Here are four key talking points from a Rangers perspective after a 4-0 defeat at Celtic Park.

Attitude, effort and application

Right from the start, Celtic lived up to their manager Ange Postecoglou's 'we never stop' mantra. The minute a ball went out of touch or play was halted for an infringement, Celtic were jolted to life. There was an intensity and commitment to their play that went beyond tactics - they simply looked like they wanted this result more. Rangers on the other hand, were unprofessional in the build-up to the first two Celtic goals, switching off at key moments. Ryan Kent was amongst the guilty parties in both instances and must look to get his spark back in these games if his side are to improve. The fourth goal, a gift from Jon McLaughlin to David Turnbull when he slackly tried to pass the ball out from the back, summed up the entire afternoon. 

Rangers look taken aback by 'shock and awe'

Rangers looked shocked at the tempo they faced, looking transfixed by the movement and ingenuity in front of them. It, of course, wouldn't have been a surprise - Celtic play the same way every week - but they failed to do the basics in a manner that reflects poorly on the squad. They shouldn't need a manger to prepare them for a Parkhead onslaught and switching off to Celtic's first 30-minute shock and awe tactic was only ever going to lead to one outcome.

READ MORE: Rangers detailed player ratings as Jon McLaughlin howler sums up Celtic horror show

Jon McLaughlin off the pace

Better Rangers teams than this one have often needed a big goalkeeping performance to keep them alive in the Parkhead maelstrom. History shows us the narrow margins in these fixtures mean the men in between the sticks can end up defining the fixture. Today, Jon McLaughlin didn't exactly stand tall before giving David Turnbull a wince-inducing gift for the fourth. All three of Celtic's first-half goals could be described as preventable with the first slipping from his grasp, the second coming from an acute angle and the third straight at him. You'd have to imagine the watching Allan McGregor will be expecting to win his place back for the midweek Champions League clash with Ajax.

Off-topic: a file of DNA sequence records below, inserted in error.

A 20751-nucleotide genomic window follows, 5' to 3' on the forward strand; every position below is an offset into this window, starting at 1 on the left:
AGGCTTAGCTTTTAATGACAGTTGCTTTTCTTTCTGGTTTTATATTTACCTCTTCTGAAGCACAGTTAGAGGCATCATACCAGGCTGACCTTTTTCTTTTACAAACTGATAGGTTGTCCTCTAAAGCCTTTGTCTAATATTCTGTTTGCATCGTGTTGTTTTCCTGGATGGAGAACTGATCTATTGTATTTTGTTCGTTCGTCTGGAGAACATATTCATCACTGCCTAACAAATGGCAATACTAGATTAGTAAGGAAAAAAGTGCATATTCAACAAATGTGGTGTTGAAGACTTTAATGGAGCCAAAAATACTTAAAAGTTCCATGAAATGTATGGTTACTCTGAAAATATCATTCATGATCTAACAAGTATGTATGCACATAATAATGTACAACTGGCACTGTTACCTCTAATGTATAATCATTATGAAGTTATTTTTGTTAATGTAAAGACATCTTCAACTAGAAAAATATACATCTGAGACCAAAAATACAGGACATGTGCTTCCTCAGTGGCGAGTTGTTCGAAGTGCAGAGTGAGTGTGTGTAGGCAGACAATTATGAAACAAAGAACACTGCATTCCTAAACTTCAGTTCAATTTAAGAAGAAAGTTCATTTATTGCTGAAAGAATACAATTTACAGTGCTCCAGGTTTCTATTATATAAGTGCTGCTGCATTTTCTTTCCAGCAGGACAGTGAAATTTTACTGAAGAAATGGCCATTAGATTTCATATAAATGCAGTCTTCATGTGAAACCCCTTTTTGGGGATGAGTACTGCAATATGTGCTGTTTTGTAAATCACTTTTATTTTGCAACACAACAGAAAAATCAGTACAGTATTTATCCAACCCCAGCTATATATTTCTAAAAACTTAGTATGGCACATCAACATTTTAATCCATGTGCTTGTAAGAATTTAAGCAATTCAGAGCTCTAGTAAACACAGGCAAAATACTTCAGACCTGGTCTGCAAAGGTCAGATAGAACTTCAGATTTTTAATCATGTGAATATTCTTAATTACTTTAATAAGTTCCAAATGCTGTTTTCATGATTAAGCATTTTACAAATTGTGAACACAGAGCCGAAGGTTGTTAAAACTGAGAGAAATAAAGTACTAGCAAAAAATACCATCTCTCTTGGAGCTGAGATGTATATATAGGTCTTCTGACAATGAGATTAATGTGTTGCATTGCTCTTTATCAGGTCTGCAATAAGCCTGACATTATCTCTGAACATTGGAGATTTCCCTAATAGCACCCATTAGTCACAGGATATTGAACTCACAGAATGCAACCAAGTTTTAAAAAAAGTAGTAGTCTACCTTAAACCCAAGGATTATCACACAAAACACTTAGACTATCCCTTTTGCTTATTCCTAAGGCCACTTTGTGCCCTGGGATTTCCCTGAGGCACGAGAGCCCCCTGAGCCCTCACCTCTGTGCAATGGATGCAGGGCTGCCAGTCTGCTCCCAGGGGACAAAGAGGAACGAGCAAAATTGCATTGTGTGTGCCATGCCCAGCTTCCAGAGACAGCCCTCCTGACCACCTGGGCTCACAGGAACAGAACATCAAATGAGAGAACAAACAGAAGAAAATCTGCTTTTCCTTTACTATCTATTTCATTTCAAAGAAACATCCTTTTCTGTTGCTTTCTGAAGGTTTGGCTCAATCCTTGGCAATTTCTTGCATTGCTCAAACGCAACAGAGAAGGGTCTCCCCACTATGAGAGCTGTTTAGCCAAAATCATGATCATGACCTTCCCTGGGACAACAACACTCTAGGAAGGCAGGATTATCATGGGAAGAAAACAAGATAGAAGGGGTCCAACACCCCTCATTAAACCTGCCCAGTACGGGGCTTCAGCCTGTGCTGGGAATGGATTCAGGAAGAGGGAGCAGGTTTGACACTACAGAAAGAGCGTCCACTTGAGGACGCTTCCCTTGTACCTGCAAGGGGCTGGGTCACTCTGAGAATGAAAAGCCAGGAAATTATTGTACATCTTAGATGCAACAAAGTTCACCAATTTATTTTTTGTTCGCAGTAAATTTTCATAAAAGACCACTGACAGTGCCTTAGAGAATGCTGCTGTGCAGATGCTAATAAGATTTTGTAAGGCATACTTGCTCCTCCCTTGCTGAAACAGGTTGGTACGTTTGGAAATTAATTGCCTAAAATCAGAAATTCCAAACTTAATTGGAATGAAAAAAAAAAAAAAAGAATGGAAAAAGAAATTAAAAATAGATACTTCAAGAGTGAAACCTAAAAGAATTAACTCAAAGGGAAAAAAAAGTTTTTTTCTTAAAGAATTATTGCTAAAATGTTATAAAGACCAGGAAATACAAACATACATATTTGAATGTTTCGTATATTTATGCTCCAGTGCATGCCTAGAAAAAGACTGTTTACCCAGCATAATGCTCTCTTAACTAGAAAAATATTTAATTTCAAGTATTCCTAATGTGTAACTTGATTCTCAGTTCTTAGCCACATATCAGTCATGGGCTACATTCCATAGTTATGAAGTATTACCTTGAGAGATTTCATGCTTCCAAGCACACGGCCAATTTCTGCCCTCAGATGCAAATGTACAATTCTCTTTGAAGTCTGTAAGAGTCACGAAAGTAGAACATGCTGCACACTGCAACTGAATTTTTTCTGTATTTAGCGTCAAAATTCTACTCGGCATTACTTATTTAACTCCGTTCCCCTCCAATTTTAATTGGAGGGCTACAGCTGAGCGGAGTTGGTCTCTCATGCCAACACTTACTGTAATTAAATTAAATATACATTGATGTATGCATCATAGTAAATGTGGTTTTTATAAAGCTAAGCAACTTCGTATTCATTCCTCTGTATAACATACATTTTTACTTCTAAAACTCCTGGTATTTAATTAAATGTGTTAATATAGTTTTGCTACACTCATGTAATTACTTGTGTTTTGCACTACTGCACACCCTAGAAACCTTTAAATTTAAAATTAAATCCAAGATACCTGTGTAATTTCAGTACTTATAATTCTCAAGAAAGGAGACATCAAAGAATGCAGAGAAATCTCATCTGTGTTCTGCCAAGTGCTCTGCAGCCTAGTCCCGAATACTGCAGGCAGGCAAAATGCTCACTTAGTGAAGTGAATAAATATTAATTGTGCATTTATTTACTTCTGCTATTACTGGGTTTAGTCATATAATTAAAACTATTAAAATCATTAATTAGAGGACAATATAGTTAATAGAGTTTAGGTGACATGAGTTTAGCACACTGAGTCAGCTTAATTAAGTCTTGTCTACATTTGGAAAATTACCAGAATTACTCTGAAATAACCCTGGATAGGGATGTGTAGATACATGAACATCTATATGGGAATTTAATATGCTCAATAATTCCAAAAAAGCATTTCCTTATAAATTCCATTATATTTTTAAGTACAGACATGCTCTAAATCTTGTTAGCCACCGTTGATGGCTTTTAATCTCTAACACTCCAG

Van Bronckhorst faces huge week

The Dutchman struggled with the Scottish Premiership last season and with his side now five points adrift after five games this term, it already looks an uphill battle to regain the title. A pragmatist with a normally sharp tactical mind, van Bronckhorst's quality as a coach is not in question but his suitability to create a consistent philosophy to win every week in Scotland is still very much up for debate. In an age where consistency of message and philosophy is seen at most top clubs, there will be a suspicion that van Bronckhorst is unsuited to the domestic task he is charged with. The manager now faces two daunting away trips, first in Amsterdam against Ajax then, even more importantly, against Aberdeen in what is sure to be a powder keg at Pittodrie. He must prove his mettle or the repercussions will be severe.